Getting the bird to the HWC facility was a great collaborative effort between DOFAW Kauai, Hawaii and Honolulu district offices, Kauai Humane Society Save our Shearwaters Program, Hawaiian Airlines, Department of Agriculture and HWC staff.

Everyone was working just as hard to bring Booby home, and a volunteer pilot eventually came forward to make the trip. 

(Photo courtesy of Hawaii Wildlife Center)

“This is such a meaningful success for not only the HWC, but for Hawaii,” Elliott said. “Not only does this bird represent a great step forward for native wildlife care, it also sets the stage for further collaborations that will benefit native Hawaiian wildlife.”

From local collaborations with wildlife agencies and other passionate wildlife rehabilitators to national collaborations with Focus Wildlife and Cornell University’s College of Veterinary Medicine, the HWC has strived to work with other experienced and passionate groups and individuals to continue enhancing the quality of available wildlife response, care and rehabilitation available to Hawaii’s native species.

This young Red-footed Booby is the first of many that will be given a second chance at survival through the dedication and commitment of HWC staff, wildlife agencies, HWC collaborators, and volunteers.

And what about the Booby? After being given a warm welcome at the Lihue Airport, it was transported to its release site where it stretched its wings and got its bearings before taking off towards the coastline.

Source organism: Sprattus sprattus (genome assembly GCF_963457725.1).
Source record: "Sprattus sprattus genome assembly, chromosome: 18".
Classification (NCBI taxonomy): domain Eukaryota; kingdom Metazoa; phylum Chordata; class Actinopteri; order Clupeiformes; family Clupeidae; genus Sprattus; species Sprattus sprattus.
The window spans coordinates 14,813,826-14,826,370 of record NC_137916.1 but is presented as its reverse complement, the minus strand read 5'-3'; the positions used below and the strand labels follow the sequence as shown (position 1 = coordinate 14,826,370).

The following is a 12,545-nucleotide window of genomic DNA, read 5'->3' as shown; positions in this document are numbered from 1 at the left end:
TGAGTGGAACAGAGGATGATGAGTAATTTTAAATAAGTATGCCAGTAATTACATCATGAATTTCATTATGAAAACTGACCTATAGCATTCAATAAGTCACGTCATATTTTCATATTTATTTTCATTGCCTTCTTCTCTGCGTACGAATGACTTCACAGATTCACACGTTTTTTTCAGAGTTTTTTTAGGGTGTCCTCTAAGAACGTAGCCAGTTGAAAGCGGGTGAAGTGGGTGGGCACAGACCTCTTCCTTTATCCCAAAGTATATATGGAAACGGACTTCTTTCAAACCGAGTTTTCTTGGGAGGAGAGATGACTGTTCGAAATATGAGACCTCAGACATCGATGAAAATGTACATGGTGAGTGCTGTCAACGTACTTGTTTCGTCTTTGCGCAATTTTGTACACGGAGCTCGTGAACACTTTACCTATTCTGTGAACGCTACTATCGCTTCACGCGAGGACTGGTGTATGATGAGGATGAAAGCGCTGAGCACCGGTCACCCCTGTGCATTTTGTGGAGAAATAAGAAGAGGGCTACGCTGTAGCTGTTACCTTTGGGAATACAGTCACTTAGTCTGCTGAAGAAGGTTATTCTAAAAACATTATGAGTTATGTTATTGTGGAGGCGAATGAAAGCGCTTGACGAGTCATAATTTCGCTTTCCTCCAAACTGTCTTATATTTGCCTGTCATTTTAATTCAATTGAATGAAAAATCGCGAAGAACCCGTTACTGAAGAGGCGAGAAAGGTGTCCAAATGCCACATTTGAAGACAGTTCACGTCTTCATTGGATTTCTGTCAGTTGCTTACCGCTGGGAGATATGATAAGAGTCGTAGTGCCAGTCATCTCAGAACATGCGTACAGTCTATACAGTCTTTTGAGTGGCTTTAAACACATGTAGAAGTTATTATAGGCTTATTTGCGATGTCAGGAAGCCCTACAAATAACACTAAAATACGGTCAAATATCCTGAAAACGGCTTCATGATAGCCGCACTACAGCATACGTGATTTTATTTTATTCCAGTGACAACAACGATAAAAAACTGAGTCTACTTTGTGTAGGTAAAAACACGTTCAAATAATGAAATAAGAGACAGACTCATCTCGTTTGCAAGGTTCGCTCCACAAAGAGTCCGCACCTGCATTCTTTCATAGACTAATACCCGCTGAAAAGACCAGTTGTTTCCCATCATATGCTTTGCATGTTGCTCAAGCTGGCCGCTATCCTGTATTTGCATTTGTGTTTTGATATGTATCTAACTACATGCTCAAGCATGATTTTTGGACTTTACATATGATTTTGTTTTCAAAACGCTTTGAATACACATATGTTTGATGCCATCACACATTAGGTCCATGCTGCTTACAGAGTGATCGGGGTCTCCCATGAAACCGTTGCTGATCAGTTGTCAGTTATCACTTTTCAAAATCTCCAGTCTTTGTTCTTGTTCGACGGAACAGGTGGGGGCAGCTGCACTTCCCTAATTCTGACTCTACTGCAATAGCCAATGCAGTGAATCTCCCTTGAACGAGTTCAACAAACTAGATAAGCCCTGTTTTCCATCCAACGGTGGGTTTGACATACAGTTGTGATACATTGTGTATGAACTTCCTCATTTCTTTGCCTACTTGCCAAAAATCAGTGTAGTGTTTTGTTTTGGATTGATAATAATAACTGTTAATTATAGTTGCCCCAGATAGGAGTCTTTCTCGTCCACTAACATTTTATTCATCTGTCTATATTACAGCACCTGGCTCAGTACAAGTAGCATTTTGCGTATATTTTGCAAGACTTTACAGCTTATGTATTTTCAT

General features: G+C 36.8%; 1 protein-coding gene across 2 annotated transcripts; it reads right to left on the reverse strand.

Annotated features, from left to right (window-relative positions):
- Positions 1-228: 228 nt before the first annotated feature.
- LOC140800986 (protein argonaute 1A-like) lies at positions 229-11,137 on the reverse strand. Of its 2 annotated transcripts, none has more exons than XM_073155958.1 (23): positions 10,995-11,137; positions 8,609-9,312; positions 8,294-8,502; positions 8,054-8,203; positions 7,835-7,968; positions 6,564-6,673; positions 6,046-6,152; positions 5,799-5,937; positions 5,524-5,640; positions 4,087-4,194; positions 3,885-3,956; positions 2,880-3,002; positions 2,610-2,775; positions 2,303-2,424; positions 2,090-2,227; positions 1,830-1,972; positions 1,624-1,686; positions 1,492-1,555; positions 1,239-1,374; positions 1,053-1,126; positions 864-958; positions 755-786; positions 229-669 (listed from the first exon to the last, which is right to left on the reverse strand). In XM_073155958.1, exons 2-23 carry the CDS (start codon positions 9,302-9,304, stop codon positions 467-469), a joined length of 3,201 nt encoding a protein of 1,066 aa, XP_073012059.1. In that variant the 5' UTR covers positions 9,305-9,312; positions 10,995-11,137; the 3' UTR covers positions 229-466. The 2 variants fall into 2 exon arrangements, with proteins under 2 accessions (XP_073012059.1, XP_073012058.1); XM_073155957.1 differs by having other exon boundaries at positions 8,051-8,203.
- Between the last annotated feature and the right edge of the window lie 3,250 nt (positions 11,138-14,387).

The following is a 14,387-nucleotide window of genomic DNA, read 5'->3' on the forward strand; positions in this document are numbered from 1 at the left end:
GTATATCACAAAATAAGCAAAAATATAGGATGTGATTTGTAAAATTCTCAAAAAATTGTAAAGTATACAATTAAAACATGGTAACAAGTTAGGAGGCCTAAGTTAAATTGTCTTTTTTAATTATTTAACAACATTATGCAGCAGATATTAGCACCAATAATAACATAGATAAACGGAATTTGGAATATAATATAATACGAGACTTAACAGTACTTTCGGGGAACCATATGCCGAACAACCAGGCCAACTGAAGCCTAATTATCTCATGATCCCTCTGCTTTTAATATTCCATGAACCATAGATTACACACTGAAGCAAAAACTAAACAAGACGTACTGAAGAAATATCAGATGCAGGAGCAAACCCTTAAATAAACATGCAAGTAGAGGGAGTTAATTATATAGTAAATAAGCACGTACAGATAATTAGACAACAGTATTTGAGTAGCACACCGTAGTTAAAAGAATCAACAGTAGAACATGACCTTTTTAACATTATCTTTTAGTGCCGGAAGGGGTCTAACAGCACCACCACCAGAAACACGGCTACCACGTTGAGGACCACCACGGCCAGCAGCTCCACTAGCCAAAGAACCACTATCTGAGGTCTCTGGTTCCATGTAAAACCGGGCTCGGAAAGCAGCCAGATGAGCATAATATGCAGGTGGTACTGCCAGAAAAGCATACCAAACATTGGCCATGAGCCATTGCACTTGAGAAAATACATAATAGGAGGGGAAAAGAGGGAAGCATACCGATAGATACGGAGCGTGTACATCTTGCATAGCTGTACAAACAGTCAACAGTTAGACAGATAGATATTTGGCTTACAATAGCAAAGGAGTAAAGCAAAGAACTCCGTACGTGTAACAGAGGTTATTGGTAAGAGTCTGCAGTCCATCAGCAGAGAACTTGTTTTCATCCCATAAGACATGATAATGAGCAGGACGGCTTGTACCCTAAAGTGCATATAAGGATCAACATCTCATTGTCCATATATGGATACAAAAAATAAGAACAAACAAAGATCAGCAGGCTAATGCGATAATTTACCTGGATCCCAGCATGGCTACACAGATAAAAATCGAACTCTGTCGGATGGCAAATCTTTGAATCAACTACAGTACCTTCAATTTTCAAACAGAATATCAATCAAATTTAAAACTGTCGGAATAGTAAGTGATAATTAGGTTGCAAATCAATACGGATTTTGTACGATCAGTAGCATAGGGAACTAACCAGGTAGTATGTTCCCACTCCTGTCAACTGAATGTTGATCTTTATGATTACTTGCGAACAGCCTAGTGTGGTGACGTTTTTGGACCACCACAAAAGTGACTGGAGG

“As the Booby flew to rejoin its colony, its flight was strong and it looked at ease in the air. I could tell that the HWC took great care to ensure the bird was in top shape and absolutely ready for release,” said Tracy Anderson, SOS program coordinator. “I’m really excited about our collaboration and know that there are many more successes ahead.”

(Photo courtesy of Hawaii Wildlife Center)

As a 501(c)(3) nonprofit organization, the critical work that the HWC does with native wildlife all depends on community support.

To play a role in future rescue efforts by donating, volunteering or becoming a part of the air and ground wildlife transport team, call (808) 884-5000 or send the HWC an email at

The HWC is Hawaii’s only state-of-the-art rescue, rehabilitation, research and education facility exclusively for native wildlife. We take a very hands-on and comprehensive approach to conservation and species recovery and currently have the only facility in the state that meets all federal, state and local standards for accommodating a large-scale rescue and rehabilitation effort targeting sick, injured or oiled wildlife.

It serves all Hawaiian Islands, including the Northwestern Islands extending to Midway and Kure Atolls. It is fully permitted for the rehabilitation of all native bird species and the Hawaiian Hoary Bat. 

The HWC is not a zoo or a preserve, it is a professional organization that focuses on treating and rehabilitating sick and injured native wildlife for release back into the wild.

The HWC only accepts native seabirds, shorebirds, birds of prey, waterbirds, forest birds and the Hawaiian Hoary Bat. The HWC does not accept introduced, non-native, invasive, exotic or agricultural animals.